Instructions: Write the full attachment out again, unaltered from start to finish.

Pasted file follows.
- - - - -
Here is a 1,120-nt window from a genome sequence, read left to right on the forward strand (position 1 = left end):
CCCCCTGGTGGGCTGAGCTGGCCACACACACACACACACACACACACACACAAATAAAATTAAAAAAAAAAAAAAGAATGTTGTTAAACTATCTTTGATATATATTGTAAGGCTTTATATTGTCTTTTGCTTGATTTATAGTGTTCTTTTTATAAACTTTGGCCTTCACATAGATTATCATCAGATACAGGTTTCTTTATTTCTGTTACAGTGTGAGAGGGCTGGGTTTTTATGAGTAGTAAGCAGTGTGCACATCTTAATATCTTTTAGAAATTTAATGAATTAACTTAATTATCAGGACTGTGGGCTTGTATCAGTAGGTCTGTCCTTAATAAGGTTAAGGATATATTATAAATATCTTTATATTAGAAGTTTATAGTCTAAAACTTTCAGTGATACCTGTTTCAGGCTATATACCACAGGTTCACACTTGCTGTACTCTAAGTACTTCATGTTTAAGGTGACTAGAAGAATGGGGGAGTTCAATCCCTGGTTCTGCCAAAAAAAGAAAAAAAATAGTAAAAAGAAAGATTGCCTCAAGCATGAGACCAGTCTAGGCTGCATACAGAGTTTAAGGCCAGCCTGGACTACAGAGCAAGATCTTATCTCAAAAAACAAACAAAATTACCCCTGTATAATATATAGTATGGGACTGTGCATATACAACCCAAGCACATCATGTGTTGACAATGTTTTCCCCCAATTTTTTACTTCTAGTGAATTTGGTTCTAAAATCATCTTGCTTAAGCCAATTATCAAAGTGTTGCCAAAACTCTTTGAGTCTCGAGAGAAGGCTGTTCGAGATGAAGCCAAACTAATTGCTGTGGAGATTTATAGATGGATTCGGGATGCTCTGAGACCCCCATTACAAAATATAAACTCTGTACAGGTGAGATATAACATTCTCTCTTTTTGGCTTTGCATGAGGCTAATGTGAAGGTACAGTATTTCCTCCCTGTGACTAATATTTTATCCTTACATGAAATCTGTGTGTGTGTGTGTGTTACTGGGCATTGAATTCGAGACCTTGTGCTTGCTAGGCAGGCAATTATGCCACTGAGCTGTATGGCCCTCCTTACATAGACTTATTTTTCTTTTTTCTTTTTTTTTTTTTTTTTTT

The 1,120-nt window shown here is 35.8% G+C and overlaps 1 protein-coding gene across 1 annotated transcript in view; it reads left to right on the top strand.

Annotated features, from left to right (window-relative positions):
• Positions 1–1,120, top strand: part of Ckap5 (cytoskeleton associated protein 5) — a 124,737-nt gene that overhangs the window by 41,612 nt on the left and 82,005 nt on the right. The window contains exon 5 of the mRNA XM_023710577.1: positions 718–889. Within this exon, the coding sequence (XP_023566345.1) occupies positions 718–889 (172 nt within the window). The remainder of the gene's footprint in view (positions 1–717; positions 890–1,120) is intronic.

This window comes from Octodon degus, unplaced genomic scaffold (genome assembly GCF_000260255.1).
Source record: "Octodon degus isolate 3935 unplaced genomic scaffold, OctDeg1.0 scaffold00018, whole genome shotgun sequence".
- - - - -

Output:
Here is a 1,120-nt window from a genome sequence, read left to right on the forward strand (position 1 = left end):
CCCCCTGGTGGGCTGAGCTGGCCACACACACACACACACACACACACACACAAATAAAATTAAAAAAAAAAAAAAGAATGTTGTTAAACTATCTTTGATATATATTGTAAGGCTTTATATTGTCTTTTGCTTGATTTATAGTGTTCTTTTTATAAACTTTGGCCTTCACATAGATTATCATCAGATACAGGTTTCTTTATTTCTGTTACAGTGTGAGAGGGCTGGGTTTTTATGAGTAGTAAGCAGTGTGCACATCTTAATATCTTTTAGAAATTTAATGAATTAACTTAATTATCAGGACTGTGGGCTTGTATCAGTAGGTCTGTCCTTAATAAGGTTAAGGATATATTATAAATATCTTTATATTAGAAGTTTATAGTCTAAAACTTTCAGTGATACCTGTTTCAGGCTATATACCACAGGTTCACACTTGCTGTACTCTAAGTACTTCATGTTTAAGGTGACTAGAAGAATGGGGGAGTTCAATCCCTGGTTCTGCCAAAAAAAGAAAAAAAATAGTAAAAAGAAAGATTGCCTCAAGCATGAGACCAGTCTAGGCTGCATACAGAGTTTAAGGCCAGCCTGGACTACAGAGCAAGATCTTATCTCAAAAAACAAACAAAATTACCCCTGTATAATATATAGTATGGGACTGTGCATATACAACCCAAGCACATCATGTGTTGACAATGTTTTCCCCCAATTTTTTACTTCTAGTGAATTTGGTTCTAAAATCATCTTGCTTAAGCCAATTATCAAAGTGTTGCCAAAACTCTTTGAGTCTCGAGAGAAGGCTGTTCGAGATGAAGCCAAACTAATTGCTGTGGAGATTTATAGATGGATTCGGGATGCTCTGAGACCCCCATTACAAAATATAAACTCTGTACAGGTGAGATATAACATTCTCTCTTTTTGGCTTTGCATGAGGCTAATGTGAAGGTACAGTATTTCCTCCCTGTGACTAATATTTTATCCTTACATGAAATCTGTGTGTGTGTGTGTGTTACTGGGCATTGAATTCGAGACCTTGTGCTTGCTAGGCAGGCAATTATGCCACTGAGCTGTATGGCCCTCCTTACATAGACTTATTTTTCTTTTTTCTTTTTTTTTTTTTTTTTTT

The 1,120-nt window shown here is 35.8% G+C and overlaps 1 protein-coding gene across 1 annotated transcript in view; it reads left to right on the top strand.

Annotated features, from left to right (window-relative positions):
• Positions 1–1,120, top strand: part of Ckap5 (cytoskeleton associated protein 5) — a 124,737-nt gene that overhangs the window by 41,612 nt on the left and 82,005 nt on the right. The window contains exon 5 of the mRNA XM_023710577.1: positions 718–889. Within this exon, the coding sequence (XP_023566345.1) occupies positions 718–889 (172 nt within the window). The remainder of the gene's footprint in view (positions 1–717; positions 890–1,120) is intronic.

This window comes from Octodon degus, unplaced genomic scaffold (genome assembly GCF_000260255.1).
Source record: "Octodon degus isolate 3935 unplaced genomic scaffold, OctDeg1.0 scaffold00018, whole genome shotgun sequence".